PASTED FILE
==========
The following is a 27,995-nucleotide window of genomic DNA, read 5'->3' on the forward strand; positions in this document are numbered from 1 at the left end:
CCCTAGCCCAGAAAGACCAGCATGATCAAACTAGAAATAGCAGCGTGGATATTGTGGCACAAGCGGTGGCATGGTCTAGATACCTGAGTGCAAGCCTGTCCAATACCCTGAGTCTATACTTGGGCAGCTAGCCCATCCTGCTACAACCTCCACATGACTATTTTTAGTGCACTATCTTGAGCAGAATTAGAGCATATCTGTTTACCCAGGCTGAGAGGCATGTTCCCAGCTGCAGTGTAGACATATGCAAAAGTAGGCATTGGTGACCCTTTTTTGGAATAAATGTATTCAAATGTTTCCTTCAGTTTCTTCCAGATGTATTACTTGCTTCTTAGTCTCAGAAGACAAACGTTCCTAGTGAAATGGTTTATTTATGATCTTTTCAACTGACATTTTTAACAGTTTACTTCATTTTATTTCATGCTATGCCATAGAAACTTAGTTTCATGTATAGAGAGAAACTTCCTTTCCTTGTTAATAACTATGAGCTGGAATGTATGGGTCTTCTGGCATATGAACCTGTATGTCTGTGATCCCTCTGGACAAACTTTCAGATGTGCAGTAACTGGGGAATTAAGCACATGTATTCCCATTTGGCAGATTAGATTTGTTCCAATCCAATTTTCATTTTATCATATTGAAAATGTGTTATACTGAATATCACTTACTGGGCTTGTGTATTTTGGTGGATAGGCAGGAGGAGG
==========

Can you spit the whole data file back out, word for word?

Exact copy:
The following is a 27,995-nucleotide window of genomic DNA, read 5'->3' on the forward strand; positions in this document are numbered from 1 at the left end:
CCCTAGCCCAGAAAGACCAGCATGATCAAACTAGAAATAGCAGCGTGGATATTGTGGCACAAGCGGTGGCATGGTCTAGATACCTGAGTGCAAGCCTGTCCAATACCCTGAGTCTATACTTGGGCAGCTAGCCCATCCTGCTACAACCTCCACATGACTATTTTTAGTGCACTATCTTGAGCAGAATTAGAGCATATCTGTTTACCCAGGCTGAGAGGCATGTTCCCAGCTGCAGTGTAGACATATGCAAAAGTAGGCATTGGTGACCCTTTTTTGGAATAAATGTATTCAAATGTTTCCTTCAGTTTCTTCCAGATGTATTACTTGCTTCTTAGTCTCAGAAGACAAACGTTCCTAGTGAAATGGTTTATTTATGATCTTTTCAACTGACATTTTTAACAGTTTACTTCATTTTATTTCATGCTATGCCATAGAAACTTAGTTTCATGTATAGAGAGAAACTTCCTTTCCTTGTTAATAACTATGAGCTGGAATGTATGGGTCTTCTGGCATATGAACCTGTATGTCTGTGATCCCTCTGGACAAACTTTCAGATGTGCAGTAACTGGGGAATTAAGCACATGTATTCCCATTTGGCAGATTAGATTTGTTCCAATCCAATTTTCATTTTATCATATTGAAAATGTGTTATACTGAATATCACTTACTGGGCTTGTGTATTTTGGTGGATAGGCAGGAGGAGG